The presented data comes from EURYPEDIA.

At central level, the French education system is regulated by two departments: the Department of National Education, Youth and Community Life – which oversees the school system – and the Department of Higher Education and Research – which is responsible for higher education and research. They govern within the framework defined by the Parliament, which states the fundamental principles of education (Law no. 89-486 of 10 July 1989 and law no. 2005-380 of 23 April 2005). The State plays a major role in governance, as, by long tradition, the French education system is centralised. Nevertheless, at local level, and since the start of a process of decentralisation of competences in the administration of the educational system in the 1980s, local authorities have been playing an increasingly significant part in governance, ensuring the material operation of the system (construction and maintenance of school buildings, school transport, supply of educational materials, etc.).

Education is compulsory between the ages of 6 and 16 years. The French education system is organised into several levels of education:

  • Pre-primary education (ISCED 0)*, which is dispensed at “nursery schools” and take children from 2/3 up to 6 years of age. Almost all children attend nursery school from the age of three, even though it is optional. Such schools therefore form – together with the elementary level - an integral part of the French “primary level of education”, which is under the aegis of the Department of National Education.
  • Primary education (ISCED 1), which is provided in “elementary schools” and admits children between the ages of 6 and 11. It marks the start of compulsory schooling, and is secular and free of charge when dispensed in State schools. At the end of this 5-year-course, pupils automatically access to the secondary level of education (there is neither standardised tests nor guidance procedures);
  • Lower secondary education (ISCED 2), which is provided in collèges for 4 school years (pupils between the ages of 11 and 15 years). Education in collèges is compulsory and common to all pupils. A national diploma (the brevet) is awarded at the end of collège schooling. Admission to upper secondary level is not conditional upon success in the brevet. At the end of collège schooling (15 year-old pupils), the school recommends the appropriate scholastic path to families, basing its recommendation on the pupil’s school reports and particular interests. Children will continue their schooling either in general, technological or professional education, provided at upper secondary level;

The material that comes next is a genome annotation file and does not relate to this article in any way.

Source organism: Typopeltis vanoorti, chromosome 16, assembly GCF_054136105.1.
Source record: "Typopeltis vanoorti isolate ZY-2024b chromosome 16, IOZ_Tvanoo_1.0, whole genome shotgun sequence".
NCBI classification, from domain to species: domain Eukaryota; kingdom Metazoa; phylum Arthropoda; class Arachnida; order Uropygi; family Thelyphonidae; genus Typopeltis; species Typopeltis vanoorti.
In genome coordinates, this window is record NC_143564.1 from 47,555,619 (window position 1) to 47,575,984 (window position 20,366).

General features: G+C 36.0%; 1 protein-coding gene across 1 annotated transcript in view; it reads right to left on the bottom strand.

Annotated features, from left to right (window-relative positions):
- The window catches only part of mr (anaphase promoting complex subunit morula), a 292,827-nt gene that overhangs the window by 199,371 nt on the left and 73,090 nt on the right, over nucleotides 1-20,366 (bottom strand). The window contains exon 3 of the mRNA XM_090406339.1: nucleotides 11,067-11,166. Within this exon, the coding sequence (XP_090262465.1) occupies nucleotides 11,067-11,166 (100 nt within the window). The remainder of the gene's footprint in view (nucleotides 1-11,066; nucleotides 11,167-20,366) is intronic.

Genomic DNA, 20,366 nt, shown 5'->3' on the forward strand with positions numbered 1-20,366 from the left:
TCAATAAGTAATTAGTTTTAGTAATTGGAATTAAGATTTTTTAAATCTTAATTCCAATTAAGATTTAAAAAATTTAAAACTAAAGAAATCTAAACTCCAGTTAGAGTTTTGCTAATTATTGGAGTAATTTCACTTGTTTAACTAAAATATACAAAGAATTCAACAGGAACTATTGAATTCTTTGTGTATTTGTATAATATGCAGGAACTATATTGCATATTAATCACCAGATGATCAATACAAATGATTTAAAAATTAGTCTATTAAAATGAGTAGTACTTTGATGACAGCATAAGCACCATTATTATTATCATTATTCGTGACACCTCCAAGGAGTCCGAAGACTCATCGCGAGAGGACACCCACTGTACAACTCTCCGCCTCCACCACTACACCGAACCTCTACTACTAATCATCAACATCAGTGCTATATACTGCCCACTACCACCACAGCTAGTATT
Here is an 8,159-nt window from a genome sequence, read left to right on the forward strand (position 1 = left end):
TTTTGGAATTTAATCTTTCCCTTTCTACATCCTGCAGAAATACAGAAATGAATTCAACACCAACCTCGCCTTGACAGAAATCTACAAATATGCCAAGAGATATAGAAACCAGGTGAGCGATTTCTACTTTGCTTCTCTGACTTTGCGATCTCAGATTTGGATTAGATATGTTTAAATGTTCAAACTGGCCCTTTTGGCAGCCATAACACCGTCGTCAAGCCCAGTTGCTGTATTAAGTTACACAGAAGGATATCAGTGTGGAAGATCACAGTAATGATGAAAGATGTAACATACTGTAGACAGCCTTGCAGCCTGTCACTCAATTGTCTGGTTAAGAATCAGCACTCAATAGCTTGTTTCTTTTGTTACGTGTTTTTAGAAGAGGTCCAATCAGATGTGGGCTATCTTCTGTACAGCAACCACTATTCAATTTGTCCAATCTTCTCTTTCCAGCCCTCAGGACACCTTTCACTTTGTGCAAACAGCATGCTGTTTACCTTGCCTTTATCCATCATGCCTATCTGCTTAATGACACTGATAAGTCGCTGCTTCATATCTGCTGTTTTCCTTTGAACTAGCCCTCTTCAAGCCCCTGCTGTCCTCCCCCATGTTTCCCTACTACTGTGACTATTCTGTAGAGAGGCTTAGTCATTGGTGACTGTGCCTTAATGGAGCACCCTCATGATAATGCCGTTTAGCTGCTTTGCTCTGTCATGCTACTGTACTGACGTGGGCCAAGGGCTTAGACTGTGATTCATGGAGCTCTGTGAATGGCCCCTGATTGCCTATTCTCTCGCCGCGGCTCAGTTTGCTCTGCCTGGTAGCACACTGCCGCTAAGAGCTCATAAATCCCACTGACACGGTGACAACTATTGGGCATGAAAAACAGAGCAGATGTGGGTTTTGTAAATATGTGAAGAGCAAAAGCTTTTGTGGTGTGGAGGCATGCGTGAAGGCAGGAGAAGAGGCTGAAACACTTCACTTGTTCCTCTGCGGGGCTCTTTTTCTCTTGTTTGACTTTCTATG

• Upper secondary education (ISCED 3), which is dispensed in “general and technological lycées” or in “professional lycées”, which extends over 3 years (pupils between the ages of 15 and 18 years). Upper secondary education provides three educational paths: general path (which prepares pupils for long-term higher studies), technological path (which mainly prepares pupils for higher technological studies) and professional path (which leads mainly to active working life, but also enables students to continue their studies in higher education). A national diploma is awarded at the end of secondary schooling: the baccalauréat. It which is both a sign of successful completion of secondary studies and the first step in university education, access to higher studies being conditional upon its obtention. Pupils at professional lycées can prepare the CAP (Certificat d’aptitude professionnelle), a course of study extending over 2 years, after what they can either integrate active working life or prepare the professional Baccalauréat after 2 additional years of studies.
  • Higher education (ISCED 5 and ISCED 6), which is dispensed in higher educational institutions. These institutions have a wide variety of legal statuses that are listed in the French Code of Education (book VII). Courses dispensed at these institutions have different aims and conditions for admission, but most of them are structured into three study cycles (Bachelor’s degree, Master’s degree and Doctorate) and in ECTS credits, in compliance with the principles of the Bologna Process.  

In 2009 (and 2010), the French education system provided schooling for around 15 million schoolchildren, students and apprentices (representing about 23% of the national population); the total budget was of 132.1 billion euro, in 2009 (the equivalent of 6.9% of the Gross Domestic Product). (RERS, 2011)

The official language for education is French.

* The educational structure of the country is presented according to the national organisation and the International Standard Classification of Education (ISCED – 1997 edition).

Mikolaj Sobocinski,
May 9, 2012, 9:19 AM
Mikolaj Sobocinski,
May 9, 2012, 9:20 AM